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Cantata BWV 201
Geschwinde, ihr wirbelnden Winde
Discussions - Part 3

Continue from Part 2

Discussions in the Week of June 29, 2008 [Continue]

Douglas Cowling wrote (July 6, 2008):
BWV 201 Der Streit zwischen Phoebus und Pan - The Opera

Vivat205 wrote:
< Absolutely agree that Rilling's recording [12] sets the standard. What I find really intriguing about the well-performed Albrecht [14] is its imaginary performance as "a complete dramatic opera rather than a hommage," with a 3-part overture (Sinfonia & Adagio from BWV 249a plus a march lifted from a propulsive chorus from 207a); after 201 proper is done, the performance wraps up with a repeat of the BWV 207a marche. Purists would conspicuously roll their eyeballs at this, but Bach did self-parody after all, and it works--both as to content and performance. >
Here are Albrecht's liner notes [14] for Bach's "opera". The imaginary description of the performance is intriguing. I like this comment:

"Let us put aside at this point all musicological knowledge and attempt to separate ourselves from our view of the spiritual Bach. Let us imagine the normal person, the worldly Johann Sebastian with his tendency towards
sensuality, esprit and humour, and let our imagination run wild."

Dramma per Musica (Cantata BWV 201)
Münchener Bach-Chor · Bach-Collegium München
Hansjörg Albrecht, conductor

If Bach had written an operaS Bachıs secular cantatas live and breathe due to the musical-dramatic talent of the baroque masterıs polyphony. A talent that also distinguishes his oratorios and that confused not a few of his contemporaries, who did not expect such intense dramatic action in the context of sacred spaces. He often titled his secular cantatas ­ as in the case of BWV 201 ­ "Dramma per musica". If Bach had written an operas. This thought inspired Hansjörg Albrecht to develop Cantata BWV 201, '"Der Wettstreit zwischen Phoebus und Pan", into a mini-opera. He added an overture as well as beginning and final choruses from other Bach works to create a musical-dramatic work that would have been appropriate for an evenings entertainment at any baroque court.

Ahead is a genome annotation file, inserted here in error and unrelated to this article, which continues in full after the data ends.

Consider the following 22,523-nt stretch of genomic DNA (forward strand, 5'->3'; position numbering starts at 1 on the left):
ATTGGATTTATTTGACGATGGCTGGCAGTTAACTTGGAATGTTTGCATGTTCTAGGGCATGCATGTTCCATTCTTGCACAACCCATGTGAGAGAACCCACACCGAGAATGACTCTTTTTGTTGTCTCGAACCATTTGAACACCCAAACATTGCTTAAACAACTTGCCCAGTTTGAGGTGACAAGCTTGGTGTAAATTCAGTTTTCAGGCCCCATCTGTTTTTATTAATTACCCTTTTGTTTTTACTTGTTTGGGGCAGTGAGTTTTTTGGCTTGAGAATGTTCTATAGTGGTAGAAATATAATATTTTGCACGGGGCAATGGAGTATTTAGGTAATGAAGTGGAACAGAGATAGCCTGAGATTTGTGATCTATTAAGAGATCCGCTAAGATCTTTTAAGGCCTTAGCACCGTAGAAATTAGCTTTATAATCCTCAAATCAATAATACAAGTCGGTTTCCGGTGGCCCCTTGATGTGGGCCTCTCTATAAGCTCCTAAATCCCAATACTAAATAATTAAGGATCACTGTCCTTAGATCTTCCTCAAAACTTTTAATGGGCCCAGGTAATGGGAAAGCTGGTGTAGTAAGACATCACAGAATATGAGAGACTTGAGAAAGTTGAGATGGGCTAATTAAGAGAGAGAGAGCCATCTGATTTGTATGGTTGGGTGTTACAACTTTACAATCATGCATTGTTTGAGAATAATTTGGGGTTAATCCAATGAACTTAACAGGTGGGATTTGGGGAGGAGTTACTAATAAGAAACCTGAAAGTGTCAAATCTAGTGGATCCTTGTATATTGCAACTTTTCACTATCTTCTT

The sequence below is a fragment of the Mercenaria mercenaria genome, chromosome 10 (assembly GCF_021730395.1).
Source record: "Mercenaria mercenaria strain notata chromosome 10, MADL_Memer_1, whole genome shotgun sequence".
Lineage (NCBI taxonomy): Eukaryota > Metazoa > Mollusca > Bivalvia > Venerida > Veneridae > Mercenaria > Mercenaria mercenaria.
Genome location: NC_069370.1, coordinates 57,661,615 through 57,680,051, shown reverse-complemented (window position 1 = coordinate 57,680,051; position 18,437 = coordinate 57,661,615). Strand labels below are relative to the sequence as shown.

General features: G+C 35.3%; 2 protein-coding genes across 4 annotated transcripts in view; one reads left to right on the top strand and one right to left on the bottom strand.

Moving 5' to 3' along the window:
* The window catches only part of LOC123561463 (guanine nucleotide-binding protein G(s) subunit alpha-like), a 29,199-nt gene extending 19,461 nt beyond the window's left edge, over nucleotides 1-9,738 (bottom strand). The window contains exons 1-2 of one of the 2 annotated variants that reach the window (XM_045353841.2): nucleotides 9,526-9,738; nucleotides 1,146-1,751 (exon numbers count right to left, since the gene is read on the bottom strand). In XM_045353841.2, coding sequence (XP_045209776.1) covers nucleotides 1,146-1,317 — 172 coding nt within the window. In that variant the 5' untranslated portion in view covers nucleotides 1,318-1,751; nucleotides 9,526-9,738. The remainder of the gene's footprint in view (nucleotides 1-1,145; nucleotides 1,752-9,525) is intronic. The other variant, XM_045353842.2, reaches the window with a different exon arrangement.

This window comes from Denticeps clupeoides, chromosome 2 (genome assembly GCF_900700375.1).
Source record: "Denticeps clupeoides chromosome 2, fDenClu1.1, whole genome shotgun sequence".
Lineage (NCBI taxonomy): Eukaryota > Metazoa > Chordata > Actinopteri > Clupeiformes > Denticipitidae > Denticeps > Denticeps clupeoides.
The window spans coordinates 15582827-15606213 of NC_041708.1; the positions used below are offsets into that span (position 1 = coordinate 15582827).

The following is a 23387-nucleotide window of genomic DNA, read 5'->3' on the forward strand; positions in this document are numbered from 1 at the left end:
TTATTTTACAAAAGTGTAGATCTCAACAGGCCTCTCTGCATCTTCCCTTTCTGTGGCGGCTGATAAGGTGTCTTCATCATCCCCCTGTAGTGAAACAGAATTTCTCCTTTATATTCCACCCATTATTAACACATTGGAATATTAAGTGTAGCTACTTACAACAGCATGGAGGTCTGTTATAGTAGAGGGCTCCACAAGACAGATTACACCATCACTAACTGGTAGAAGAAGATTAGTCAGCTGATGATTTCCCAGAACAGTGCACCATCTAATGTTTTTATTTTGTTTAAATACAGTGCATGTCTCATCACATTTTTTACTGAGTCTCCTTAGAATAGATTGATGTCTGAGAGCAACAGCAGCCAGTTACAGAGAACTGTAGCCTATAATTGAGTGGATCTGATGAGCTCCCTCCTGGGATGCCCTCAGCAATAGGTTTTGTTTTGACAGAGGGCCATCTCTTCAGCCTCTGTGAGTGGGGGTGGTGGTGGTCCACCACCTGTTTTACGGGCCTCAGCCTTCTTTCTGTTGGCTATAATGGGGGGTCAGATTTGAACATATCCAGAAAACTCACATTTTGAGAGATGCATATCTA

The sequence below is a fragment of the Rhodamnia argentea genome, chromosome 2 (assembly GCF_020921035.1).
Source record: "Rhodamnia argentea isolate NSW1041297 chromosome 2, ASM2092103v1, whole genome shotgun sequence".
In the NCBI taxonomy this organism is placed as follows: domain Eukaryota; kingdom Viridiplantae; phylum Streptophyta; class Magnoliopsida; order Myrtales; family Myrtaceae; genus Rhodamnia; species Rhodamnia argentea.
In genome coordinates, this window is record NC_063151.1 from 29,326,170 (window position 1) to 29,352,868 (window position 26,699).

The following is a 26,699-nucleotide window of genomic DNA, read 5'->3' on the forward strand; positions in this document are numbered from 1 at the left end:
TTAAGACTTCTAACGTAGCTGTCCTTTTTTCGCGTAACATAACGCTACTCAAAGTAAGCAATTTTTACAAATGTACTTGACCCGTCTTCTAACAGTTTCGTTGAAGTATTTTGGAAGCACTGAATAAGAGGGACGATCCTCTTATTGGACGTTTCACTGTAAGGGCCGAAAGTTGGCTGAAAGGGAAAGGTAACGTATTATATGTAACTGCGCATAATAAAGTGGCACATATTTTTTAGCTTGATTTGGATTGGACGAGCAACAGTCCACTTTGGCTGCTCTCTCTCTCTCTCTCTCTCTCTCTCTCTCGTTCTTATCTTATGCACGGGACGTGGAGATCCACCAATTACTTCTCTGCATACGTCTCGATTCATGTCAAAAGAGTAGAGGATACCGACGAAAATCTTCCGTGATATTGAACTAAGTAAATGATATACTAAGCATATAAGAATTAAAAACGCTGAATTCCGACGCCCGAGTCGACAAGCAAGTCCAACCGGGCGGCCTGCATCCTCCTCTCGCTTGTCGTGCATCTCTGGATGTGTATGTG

Founded in 1954 by Karl Richter, the Münchener Bach-Chor has been directed since the 2005/2006 season by Hansjörg Albrecht, who has given the choir a new artistic profile within a very short time.

Johann Sebastian Bach
Der streit zwischen Phoebus und Pan
The Contest between Phoebus and Pan
Dramma per musica (Cantata BWV 201)

Momus ...... Simone Nold, soprano
Mercurius ...... Annette Markert, alto
Tmolus ...... Markus Schäfer, tenor
Midas ...... Werner Güra, tenor
Phoebus ...... Konrad Jarnot, baritone
Pan ...... Stephan Genz, baritone

Münchener Bach-Chor
Bach Collegium München
Hansjörg Albrecht

Bach and the "Dramma per musica"
"Heaven forbid! It is as if one was in an opera comedie."

This sole surviving critique by an unknown noblewoman of the performance of Bach's Passion of St. Mathew on Good Friday in the year 1729 allows us to sense the impression left by this grand musical drama. Bachıs music, in which elements of the Italian opera and concert-style are fused together, was anything but simply "beautiful", its drama and the absence of any visual depiction on stage forced the audience to experience the piece at the spiritual level. The interpretation of a "theater for the mind" is called for, and one need not be bothered by the word Ocomedieı, for it has nothing to do with what we understand as comedy today. Theater troupes often performed serious pieces, but the actors themselves remained "comedians". Comedie in this context then means simply a piece for the theater.

Johann Sebastian Bach never composed an opera, but the question is repeatedly and justifiably raised as to whether he might have become the most important opera composer of the Baroque, if he had received a position at the court in Dresden for example. The transition between church and secular music was nothing unusual in his work, and the courtly Baroque aspiration to rank and honour was certainly well known to him. It was a matter of course for him to effectively incorporate kettle drums and trumpets, either as the regalia of nobility and might, or for the glorification and praise of God and the monarchs chosen by him to rule on earth. This equivalency of spiritual and secular power has become as strange to us as the world view held at that time.